Tuesday, May 10, 2011

Love in Many Languages • Committed: A Love Story

Committed: A Love Story Elizabeth Gilbert book cover Committed: A Love Story by Elizabeth Gilbert
Publisher: Penguin Books
Publication Date: February 1, 2011
Source/Format: Bought || Paperback

Having been effectively sentenced to wed, Gilbert tackled her fears of marriage by delving into this topic completely, trying with all her might to discover through historical research, interviews, and much personal reflection what this stubbornly enduring old institution actually is. Told with Gilbert's trademark wit, intelligence and compassion, Committed attempts to "turn on all the lights" when it comes to matrimony, frankly examining questions of compatibility, infatuation, fidelity, family tradition, social expectations, divorce risks and humbling responsibilities. Gilbert's memoir is ultimately a clear-eyed celebration of love with all the complexity and consequence that real love, in the real world, actually entails.


I was a big fan of the book Eat, Pray, Love by Elizabeth Gilbert. I thought the book was amazing - it told the story of the incredible journey that Liz took for an entire year in Italy, India and Indonesia. I was awed, inspired and found myself jonesing even more to just get up and go. That having been said, the book ends on a happy, if slightly hanging, note - Liz finds love again with Felipe, a Brazilian man she meets in Bali. Though the story ended with perfect clarity (since it was about Liz' journey after all and was NOT a love story), I always wondered what had happened with Felipe and Liz.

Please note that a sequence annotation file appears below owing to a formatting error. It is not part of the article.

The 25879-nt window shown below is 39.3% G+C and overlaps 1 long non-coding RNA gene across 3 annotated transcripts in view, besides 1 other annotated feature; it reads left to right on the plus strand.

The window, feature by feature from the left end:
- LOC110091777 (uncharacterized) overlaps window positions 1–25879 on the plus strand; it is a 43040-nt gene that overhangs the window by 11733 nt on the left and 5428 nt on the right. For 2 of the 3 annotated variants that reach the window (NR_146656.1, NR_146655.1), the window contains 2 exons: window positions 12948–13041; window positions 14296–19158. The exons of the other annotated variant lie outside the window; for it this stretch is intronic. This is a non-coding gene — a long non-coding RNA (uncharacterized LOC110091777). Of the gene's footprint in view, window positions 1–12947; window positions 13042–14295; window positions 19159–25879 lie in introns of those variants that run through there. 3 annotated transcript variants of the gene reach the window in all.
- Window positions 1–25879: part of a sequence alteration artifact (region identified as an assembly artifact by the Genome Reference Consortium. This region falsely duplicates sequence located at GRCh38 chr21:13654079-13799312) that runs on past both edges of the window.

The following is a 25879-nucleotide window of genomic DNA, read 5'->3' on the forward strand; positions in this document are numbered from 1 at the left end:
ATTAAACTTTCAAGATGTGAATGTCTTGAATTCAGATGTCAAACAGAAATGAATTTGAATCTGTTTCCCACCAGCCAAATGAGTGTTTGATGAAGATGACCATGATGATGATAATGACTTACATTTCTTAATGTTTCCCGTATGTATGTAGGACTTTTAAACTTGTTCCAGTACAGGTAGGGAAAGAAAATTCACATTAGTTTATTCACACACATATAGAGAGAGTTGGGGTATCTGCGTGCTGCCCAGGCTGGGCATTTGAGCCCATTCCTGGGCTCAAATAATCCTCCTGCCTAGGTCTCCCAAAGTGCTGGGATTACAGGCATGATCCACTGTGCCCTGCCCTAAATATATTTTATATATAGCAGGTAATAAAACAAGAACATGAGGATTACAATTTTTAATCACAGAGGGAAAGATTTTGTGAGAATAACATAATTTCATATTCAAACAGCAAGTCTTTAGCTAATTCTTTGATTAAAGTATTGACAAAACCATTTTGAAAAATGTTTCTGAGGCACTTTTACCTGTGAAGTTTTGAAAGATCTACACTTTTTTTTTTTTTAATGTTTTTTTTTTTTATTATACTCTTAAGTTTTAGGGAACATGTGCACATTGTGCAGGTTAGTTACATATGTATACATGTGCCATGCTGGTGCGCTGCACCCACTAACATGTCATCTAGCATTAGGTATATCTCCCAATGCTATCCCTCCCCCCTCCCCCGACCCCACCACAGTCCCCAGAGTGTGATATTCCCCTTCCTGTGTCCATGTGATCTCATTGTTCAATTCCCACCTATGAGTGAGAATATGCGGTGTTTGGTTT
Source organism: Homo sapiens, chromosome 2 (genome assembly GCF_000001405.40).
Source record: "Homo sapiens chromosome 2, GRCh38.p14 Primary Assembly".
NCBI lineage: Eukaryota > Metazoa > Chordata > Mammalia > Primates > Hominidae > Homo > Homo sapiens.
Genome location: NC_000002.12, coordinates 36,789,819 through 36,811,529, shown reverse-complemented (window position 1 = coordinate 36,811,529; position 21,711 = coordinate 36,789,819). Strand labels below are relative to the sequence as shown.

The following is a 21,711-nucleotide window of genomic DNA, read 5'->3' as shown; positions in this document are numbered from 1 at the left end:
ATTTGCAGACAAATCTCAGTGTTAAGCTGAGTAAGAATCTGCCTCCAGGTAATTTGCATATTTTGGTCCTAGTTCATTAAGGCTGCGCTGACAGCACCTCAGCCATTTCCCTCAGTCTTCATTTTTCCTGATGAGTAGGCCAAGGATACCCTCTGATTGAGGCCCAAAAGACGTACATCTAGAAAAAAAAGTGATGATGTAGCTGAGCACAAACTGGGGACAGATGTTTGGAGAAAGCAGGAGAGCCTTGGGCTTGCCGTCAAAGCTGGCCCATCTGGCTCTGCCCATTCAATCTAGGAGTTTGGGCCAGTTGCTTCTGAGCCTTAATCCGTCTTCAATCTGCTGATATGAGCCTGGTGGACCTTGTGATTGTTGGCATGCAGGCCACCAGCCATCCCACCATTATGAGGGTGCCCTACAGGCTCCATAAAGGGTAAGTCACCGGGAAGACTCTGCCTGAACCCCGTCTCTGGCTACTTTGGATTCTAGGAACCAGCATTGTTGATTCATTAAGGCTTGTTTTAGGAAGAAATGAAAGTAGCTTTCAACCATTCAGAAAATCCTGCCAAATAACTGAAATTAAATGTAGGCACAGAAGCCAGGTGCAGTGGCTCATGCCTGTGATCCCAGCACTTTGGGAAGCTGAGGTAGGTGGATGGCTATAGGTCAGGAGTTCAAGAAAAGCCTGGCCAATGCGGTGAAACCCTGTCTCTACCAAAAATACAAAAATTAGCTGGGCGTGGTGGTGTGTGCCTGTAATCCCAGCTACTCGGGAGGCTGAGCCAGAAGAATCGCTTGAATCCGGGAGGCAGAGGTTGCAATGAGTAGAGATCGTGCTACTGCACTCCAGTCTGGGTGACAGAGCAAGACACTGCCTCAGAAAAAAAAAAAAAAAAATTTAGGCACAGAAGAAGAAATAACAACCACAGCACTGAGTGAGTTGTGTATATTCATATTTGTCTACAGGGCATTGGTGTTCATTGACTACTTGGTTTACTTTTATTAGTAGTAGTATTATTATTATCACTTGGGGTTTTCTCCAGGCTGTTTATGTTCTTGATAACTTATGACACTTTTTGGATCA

Cue Committed, a sort of sequel to Liz' journey in Eat, Pray, Love. Only this time, the focus of the book is her relationship with Felipe. The two are faced with an incredible dilemma when Felipe is denied entrance into the USA; the only solution is something they vowed never to go through again - marriage.

While the book's anthropological and sociological views (as gathered by Liz over the course of the journey she and Felipe took in Asia while his papers and case were being worked on by their lawyer) are quite interesting, I found that I wasn't as interested in the book as I was in Eat, Pray, Love. I did enjoy learning a bit more about different views of relationships and marriage though, don't get me wrong, and I liked the idea of exploring this level of commitment. I also liked how the story of Felipe and Liz ends (and no, I won't spoil it, you'll just have to read it for yourself).

I think I was just very frustrated with how some parts seemed very textbook on the subject on marriage. I felt like there were too many facts for my enjoyment, and I even had to skip over some parts because of that. Committed was a good read, but it took me a while to get through it.

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